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Why Isn't Beauty Investing More Inclusive?

Access to capital, especially for female founders of color, remains a challenge.

Collage by Jenna Greene; Images by Adobe

Much work remains for the beauty investment landscape to be more inclusive.

Despite progress in recent years toward gender diversification, venture capital firms’ highest ranks remain largely homogenous. A 2018 report from the National Venture Capital Association and Deloitte found that out of a pool of 200 U.S. firms, 14 percent of investment partners were women. The study also found that the majority — 80 percent — of investment partners were white, with 15 percent identifying as Asian or Pacific Islander, 3 percent as Black or African American and 3 percent as Hispanic or Latino.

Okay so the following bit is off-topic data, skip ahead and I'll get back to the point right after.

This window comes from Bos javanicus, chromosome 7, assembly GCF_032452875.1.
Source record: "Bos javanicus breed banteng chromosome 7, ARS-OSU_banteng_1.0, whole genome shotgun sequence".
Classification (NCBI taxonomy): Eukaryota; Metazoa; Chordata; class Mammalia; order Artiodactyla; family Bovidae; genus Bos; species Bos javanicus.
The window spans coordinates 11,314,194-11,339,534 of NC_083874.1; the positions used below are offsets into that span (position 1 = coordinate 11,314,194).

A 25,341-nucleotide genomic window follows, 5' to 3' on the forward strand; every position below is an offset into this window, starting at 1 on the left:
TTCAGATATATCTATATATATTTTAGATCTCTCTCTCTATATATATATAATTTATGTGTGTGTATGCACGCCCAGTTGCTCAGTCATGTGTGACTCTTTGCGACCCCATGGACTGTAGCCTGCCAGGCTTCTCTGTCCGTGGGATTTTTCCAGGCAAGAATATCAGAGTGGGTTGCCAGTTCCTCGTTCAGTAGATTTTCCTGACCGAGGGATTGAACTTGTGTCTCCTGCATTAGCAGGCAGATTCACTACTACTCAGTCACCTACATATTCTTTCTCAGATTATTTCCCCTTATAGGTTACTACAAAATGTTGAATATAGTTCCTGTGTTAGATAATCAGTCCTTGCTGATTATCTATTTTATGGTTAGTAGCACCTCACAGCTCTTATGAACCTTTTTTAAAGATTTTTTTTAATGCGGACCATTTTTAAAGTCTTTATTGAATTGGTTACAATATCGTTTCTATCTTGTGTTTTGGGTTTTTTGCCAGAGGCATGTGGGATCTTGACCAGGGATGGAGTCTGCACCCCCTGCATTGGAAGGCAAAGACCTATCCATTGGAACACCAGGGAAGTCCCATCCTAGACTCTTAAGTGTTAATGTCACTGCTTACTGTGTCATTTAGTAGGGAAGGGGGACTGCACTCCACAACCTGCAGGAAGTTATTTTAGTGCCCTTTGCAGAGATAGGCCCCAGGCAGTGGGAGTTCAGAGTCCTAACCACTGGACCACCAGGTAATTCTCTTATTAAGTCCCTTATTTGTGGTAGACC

Women are making great strides in securing funds for their businesses. The number of women-led companies valued at $1 billion or more reached a record high last year — despite a $189 billion gender gap in funding, according to a Crunchbase report.

But intersectionality is key.

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